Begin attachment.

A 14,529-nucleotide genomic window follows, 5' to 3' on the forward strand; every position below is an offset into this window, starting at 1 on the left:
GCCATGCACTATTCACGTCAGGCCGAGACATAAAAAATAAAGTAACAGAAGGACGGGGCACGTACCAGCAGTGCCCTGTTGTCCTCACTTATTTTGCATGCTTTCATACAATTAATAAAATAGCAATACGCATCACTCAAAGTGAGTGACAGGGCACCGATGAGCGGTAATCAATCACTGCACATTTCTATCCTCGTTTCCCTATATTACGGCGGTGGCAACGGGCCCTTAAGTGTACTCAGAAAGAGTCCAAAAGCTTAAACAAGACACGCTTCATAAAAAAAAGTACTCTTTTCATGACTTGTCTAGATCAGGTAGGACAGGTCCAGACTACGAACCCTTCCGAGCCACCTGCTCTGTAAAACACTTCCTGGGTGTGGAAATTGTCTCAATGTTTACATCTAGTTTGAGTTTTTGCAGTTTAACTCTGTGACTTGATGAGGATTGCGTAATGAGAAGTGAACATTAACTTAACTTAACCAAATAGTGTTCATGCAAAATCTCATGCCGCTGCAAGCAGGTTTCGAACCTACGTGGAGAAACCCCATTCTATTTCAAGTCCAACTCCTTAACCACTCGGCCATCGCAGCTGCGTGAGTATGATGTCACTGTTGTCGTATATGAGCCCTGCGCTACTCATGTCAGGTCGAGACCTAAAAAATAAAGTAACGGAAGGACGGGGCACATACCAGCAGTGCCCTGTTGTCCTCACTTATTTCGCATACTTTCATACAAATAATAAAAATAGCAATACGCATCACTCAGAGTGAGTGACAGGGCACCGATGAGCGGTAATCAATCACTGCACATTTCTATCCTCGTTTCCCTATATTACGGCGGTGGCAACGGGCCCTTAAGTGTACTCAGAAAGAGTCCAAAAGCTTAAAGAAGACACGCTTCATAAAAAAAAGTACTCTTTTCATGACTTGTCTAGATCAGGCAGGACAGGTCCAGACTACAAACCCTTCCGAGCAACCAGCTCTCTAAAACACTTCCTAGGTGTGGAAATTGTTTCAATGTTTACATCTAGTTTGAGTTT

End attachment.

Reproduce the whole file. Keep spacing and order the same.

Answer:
A 14,529-nucleotide genomic window follows, 5' to 3' on the forward strand; every position below is an offset into this window, starting at 1 on the left:
GCCATGCACTATTCACGTCAGGCCGAGACATAAAAAATAAAGTAACAGAAGGACGGGGCACGTACCAGCAGTGCCCTGTTGTCCTCACTTATTTTGCATGCTTTCATACAATTAATAAAATAGCAATACGCATCACTCAAAGTGAGTGACAGGGCACCGATGAGCGGTAATCAATCACTGCACATTTCTATCCTCGTTTCCCTATATTACGGCGGTGGCAACGGGCCCTTAAGTGTACTCAGAAAGAGTCCAAAAGCTTAAACAAGACACGCTTCATAAAAAAAAGTACTCTTTTCATGACTTGTCTAGATCAGGTAGGACAGGTCCAGACTACGAACCCTTCCGAGCCACCTGCTCTGTAAAACACTTCCTGGGTGTGGAAATTGTCTCAATGTTTACATCTAGTTTGAGTTTTTGCAGTTTAACTCTGTGACTTGATGAGGATTGCGTAATGAGAAGTGAACATTAACTTAACTTAACCAAATAGTGTTCATGCAAAATCTCATGCCGCTGCAAGCAGGTTTCGAACCTACGTGGAGAAACCCCATTCTATTTCAAGTCCAACTCCTTAACCACTCGGCCATCGCAGCTGCGTGAGTATGATGTCACTGTTGTCGTATATGAGCCCTGCGCTACTCATGTCAGGTCGAGACCTAAAAAATAAAGTAACGGAAGGACGGGGCACATACCAGCAGTGCCCTGTTGTCCTCACTTATTTCGCATACTTTCATACAAATAATAAAAATAGCAATACGCATCACTCAGAGTGAGTGACAGGGCACCGATGAGCGGTAATCAATCACTGCACATTTCTATCCTCGTTTCCCTATATTACGGCGGTGGCAACGGGCCCTTAAGTGTACTCAGAAAGAGTCCAAAAGCTTAAAGAAGACACGCTTCATAAAAAAAAGTACTCTTTTCATGACTTGTCTAGATCAGGCAGGACAGGTCCAGACTACAAACCCTTCCGAGCAACCAGCTCTCTAAAACACTTCCTAGGTGTGGAAATTGTTTCAATGTTTACATCTAGTTTGAGTTT